Egyptian Copts, the Middle East's biggest Christian community, headed to mass on Sunday fearful of what an Islamist landslide in the country's election will mean for their community.
In churches across the capital, the community gathered for its first Sunday service since the opening stage of the country's premier parliamentary elections since the toppling of autocrat Hosni Mubarak in February.
Results on Sunday showed that 65 percent of voters chose Islamist parties, with one in four opting for hardline Salafist candidates whose strict interpretation of Islam is dominant in Saudi Arabia.
At the St Peter's church in the shadow of the city's main cathedral in the Abbassiya district of Cairo, the congregation filed out after a two-hour service past posters for Salafi candidates pasted on nearby lampposts.
"All Coptics are very worried. We didn't expect this," said Girgi Szaki, a 42-year-old engineer with two children. "We wanted some liberals to be elected. In the other stages, maybe there'll be a change."
The results are for only the first of three phases of voting for a new lower house of parliament, with the rest of the country set to head to the ballot box later this month and in January.
Other Copts expressed similar hopes for the coming stages, while many said the results were fixed -- a legacy of cynicism perhaps from the era of Mubarak whose abuses during elections sustained his 30-year regime.
Mubarak banned Islamist parties and targeted fundamentalist groups, particularly the Muslim Brotherhood which emerged as the leading power in the results.
"A lot of Christians are now saying that the Mubarak era was better than now, but I don't agree," Eman Seif, a 53-year-old doctor, told AFP as she left.
"We were surprised but we are still optimistic. This is democracy now and this is the real opinion of Egyptians. The secular section is still fighting."
She expressed dismay, however, that relations between Christians and Muslims were tense, which she blamed on the increasing import of the ultra-conservative Salafi strain of Islam from the Gulf.
A pharmacist in her 40s, who asked not to be named because it was "dangerous" to speak on the subject, repeated the widely expressed fear that the Islamists wanted to turn Egypt into Afghanistan.
Signup to our newsletter and follow us on Facebook and Twitter!
"All women will be veiled. They will wreck our tourism industry," she said.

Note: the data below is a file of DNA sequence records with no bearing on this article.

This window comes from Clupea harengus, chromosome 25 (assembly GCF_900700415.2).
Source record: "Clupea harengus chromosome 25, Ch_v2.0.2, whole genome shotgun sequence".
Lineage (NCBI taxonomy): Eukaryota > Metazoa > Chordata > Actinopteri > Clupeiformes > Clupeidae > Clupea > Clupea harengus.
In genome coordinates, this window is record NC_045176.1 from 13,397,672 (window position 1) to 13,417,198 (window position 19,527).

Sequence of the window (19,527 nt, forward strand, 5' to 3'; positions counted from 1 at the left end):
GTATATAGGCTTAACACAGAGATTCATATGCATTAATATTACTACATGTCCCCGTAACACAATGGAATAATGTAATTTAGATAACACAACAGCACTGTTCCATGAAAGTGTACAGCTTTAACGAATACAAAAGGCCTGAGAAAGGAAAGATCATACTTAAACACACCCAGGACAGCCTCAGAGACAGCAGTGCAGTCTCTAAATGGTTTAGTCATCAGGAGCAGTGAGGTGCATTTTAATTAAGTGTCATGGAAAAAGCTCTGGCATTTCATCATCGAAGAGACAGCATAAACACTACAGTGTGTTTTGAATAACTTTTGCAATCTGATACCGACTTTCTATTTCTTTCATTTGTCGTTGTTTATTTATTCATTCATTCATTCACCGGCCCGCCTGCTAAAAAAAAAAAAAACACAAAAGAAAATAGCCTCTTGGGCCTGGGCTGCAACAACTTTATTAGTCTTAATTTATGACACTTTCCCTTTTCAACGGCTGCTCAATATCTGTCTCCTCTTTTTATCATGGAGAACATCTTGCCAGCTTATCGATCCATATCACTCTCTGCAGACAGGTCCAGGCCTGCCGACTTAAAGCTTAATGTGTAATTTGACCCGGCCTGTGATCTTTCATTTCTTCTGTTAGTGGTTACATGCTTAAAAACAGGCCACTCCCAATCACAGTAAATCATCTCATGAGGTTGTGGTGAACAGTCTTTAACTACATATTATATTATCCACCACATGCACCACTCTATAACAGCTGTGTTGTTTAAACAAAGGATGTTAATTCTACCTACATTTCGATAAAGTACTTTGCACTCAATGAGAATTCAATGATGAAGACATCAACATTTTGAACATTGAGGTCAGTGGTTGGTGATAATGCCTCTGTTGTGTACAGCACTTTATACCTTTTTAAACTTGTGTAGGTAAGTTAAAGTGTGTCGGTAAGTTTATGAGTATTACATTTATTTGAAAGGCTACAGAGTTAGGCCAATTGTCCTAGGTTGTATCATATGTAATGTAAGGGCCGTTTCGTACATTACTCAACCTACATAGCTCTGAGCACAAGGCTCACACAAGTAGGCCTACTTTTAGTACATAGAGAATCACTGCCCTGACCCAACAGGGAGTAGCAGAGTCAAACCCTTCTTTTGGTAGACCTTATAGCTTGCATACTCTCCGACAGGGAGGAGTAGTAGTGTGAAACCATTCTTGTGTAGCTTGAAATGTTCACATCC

George Wiza, a 44-year-old electrical engineer, called it a "black day."
Few made a distinction between the Salafi party al-Nur, which won 24.36 percent of the votes cast, and the more moderate Freedom and Justice Party (FJP) of the Muslim Brotherhood which emerged with 36.62 percent.
The FJP has been at pains throughout campaigning to stress it is a moderate, centrist form of political Islam, committed to multi-party democracy, religious freedom and the application of sharia law in a consensual manner.
The movement appointed a Christian intellectual as vice president of its party in May, and said it had almost 100 Coptic Christians among its founding members.
"Some people are scared," admitted a priest, dressed in black with a heavy cross around his neck. "They (the Brotherhood) have promised they are our brothers and we are one community. We are waiting to see."
Copts, estimated to number eight million or one in ten of all Egyptians, already complain of systematic discrimination.
They have also been the target of deadly sectarian attacks, most recently in May in Cairo which led the interim military leaders in charge since Mubarak's fall to warn that they would deal with religious strife with an "iron hand."
In October, at least 25 people were killed in the capital when security forces opened fire on a demonstration by Copts who were denouncing an attack on a southern church.
Most Copts adhere to the Coptic Orthodox Church of Alexandria, headed by Pope Shenuda III, while the others are divided between the Coptic Catholic and various Coptic Protestant churches.
The Copts go back to the dawn of Christianity, at a time when Egypt was integrated into the Roman empire.
Their decline started with the Arab invasions of the seventh century and the progressive Islamisation of the country, which today is largely Sunni Muslim.